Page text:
Dechloromonas agitata strain CKB

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Dechloromonas agitata strain CKB
Scientific classification
Domain: Bacteria
Phylum: Proteobacteria
Class: Beta Proteobacteria
Order: Rhodocyclales
Family: Rhodocyclaceae
Genus: Dechloromonas
Species: D. agitata
Binomial name
Dechloromonas agitata

Dechloromonas agitata strain CKB is a dissimilatory perchlorate reducing bacterium (DRPB) that was isolated from paper mill waste. Strain CKB is a Gram negative, facultative anaerobe belonging to the Betaproteobacteria. The cells of strain CKB are highly motile and possess a single polar flagellum. D. agitata can couple the oxidation of several electron donors such as acetate, propionate, butyrate, lactate, succinate, fumarate, malate or yeast extract to electron acceptors such as oxygen, chlorate, perchlorate, ferrous iron, sulphide, and reduced humic substances like 2,6-anthrahydroquinone disulphonate. Unlike other perchlorate reducers, strain CKB cannot grow by nitrate reduction, which suggests that the pathways of nitrate and perchlorate reduction are distinct and unrelated, contrary to what previous research had shown.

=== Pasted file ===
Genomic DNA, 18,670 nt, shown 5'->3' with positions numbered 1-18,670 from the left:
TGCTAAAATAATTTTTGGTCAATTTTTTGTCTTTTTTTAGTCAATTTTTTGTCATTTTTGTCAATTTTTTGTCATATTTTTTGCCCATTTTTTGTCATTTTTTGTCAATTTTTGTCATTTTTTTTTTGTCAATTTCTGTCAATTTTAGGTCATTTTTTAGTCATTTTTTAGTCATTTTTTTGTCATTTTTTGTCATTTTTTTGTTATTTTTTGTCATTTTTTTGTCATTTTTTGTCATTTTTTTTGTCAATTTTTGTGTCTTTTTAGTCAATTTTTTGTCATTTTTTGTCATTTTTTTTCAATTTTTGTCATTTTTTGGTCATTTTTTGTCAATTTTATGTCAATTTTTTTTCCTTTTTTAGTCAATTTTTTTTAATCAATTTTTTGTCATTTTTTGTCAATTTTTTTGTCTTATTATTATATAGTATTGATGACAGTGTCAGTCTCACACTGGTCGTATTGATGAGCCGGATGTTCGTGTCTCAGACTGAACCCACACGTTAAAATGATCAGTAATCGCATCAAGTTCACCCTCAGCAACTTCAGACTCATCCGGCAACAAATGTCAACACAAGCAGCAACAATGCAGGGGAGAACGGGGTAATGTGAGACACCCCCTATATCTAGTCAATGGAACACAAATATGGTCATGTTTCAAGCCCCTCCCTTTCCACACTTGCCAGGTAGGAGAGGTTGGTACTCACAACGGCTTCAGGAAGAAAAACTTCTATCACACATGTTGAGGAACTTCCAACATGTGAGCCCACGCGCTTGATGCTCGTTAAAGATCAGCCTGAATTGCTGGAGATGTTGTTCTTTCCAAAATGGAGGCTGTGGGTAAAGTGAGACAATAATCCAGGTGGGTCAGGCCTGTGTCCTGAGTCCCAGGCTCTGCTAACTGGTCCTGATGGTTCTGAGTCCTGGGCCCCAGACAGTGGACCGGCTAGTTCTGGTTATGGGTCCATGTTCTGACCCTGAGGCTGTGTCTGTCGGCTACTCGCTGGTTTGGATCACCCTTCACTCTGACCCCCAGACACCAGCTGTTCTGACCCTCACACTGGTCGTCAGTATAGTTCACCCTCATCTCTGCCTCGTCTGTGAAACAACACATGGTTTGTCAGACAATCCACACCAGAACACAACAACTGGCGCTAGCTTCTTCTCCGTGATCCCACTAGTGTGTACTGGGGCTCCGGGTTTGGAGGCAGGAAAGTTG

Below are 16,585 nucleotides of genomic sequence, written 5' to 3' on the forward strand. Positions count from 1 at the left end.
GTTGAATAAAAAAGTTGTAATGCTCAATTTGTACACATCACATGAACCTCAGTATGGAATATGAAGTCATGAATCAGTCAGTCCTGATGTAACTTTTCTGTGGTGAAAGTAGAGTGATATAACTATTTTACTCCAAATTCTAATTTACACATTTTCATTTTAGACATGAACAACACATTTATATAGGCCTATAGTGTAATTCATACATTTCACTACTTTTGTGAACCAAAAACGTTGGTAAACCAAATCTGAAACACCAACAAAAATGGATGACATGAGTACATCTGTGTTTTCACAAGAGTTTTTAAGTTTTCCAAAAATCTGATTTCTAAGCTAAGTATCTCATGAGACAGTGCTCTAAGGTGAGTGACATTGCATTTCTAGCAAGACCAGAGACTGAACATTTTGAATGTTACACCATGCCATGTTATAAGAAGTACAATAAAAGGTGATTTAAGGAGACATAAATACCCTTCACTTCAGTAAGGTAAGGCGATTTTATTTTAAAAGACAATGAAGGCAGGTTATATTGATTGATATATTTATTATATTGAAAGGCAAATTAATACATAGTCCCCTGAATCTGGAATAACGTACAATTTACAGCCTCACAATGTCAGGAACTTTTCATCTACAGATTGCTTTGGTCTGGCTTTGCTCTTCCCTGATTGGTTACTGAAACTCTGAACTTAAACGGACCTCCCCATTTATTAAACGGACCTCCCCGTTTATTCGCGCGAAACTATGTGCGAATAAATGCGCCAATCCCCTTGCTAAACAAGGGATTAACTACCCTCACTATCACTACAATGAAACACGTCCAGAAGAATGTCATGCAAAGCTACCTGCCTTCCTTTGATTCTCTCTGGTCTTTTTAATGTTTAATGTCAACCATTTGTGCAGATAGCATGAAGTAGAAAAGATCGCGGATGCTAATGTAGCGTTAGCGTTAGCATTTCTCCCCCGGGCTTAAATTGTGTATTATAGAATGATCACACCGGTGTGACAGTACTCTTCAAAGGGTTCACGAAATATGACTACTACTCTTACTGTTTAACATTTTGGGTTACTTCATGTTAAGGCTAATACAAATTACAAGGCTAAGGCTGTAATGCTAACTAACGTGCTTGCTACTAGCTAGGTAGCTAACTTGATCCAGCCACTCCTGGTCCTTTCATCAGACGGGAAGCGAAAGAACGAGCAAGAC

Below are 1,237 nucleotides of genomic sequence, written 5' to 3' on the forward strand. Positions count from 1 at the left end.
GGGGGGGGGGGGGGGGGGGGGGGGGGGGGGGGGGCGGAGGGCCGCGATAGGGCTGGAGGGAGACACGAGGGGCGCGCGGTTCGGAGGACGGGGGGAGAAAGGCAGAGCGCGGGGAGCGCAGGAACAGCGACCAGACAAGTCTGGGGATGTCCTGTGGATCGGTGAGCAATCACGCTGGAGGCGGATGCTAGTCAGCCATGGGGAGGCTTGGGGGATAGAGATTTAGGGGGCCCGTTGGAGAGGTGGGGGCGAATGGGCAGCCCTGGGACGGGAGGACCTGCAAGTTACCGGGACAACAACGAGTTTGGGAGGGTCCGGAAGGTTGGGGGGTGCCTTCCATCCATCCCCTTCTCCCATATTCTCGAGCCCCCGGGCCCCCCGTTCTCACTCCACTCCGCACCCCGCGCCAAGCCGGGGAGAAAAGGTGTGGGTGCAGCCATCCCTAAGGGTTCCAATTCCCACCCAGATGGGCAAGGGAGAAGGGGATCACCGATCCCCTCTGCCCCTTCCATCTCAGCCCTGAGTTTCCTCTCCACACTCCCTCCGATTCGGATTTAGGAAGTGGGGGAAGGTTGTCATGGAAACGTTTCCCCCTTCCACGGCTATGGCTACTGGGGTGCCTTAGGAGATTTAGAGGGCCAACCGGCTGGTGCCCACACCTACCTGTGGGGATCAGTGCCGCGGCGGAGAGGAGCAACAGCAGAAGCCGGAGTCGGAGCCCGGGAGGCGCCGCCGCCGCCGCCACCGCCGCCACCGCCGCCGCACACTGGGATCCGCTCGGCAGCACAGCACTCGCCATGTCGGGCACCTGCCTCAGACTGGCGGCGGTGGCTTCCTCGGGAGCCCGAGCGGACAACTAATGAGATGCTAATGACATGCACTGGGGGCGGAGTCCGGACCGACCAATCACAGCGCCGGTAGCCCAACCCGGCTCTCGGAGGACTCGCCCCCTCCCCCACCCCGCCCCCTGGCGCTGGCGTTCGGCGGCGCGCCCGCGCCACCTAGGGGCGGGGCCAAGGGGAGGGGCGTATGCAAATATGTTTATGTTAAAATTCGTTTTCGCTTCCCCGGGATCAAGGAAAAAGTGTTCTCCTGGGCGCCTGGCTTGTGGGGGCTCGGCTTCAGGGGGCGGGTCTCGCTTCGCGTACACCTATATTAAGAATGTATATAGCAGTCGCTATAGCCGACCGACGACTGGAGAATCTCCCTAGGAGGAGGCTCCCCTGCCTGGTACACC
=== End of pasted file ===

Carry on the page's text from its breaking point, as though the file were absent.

Biological perchlorate reduction by strain CKB[edit]

Strain CKB can reduce chlorate and perchlorate (collectively known as per(chlorate)) completely to chloride. The first step of the pathway involves the reduction of per(chlorate) to chlorite via the perchlorate reductase (Pcr) enzyme. Chlorite is then dismutated to molecular oxygen and chloride by the chlorite dismutase (Cld) enzyme. The produced oxygen can then be reduced to water by action of the enzyme cytochrome oxidase. The Cld enzyme, encoded by an 834 bp gene, is 277 amino acids long and includes a 26 amino acid leader peptide. Though expressed at basal levels under aerobic conditions, the cld gene was transcriptionally upregulated when strain CKB cells were grown in per(chlorate). The Cld enzyme is of particular interest not only because it protects cells from toxic chlorite, but also because it is one of only a handful of systems capable of producing molecular oxygen.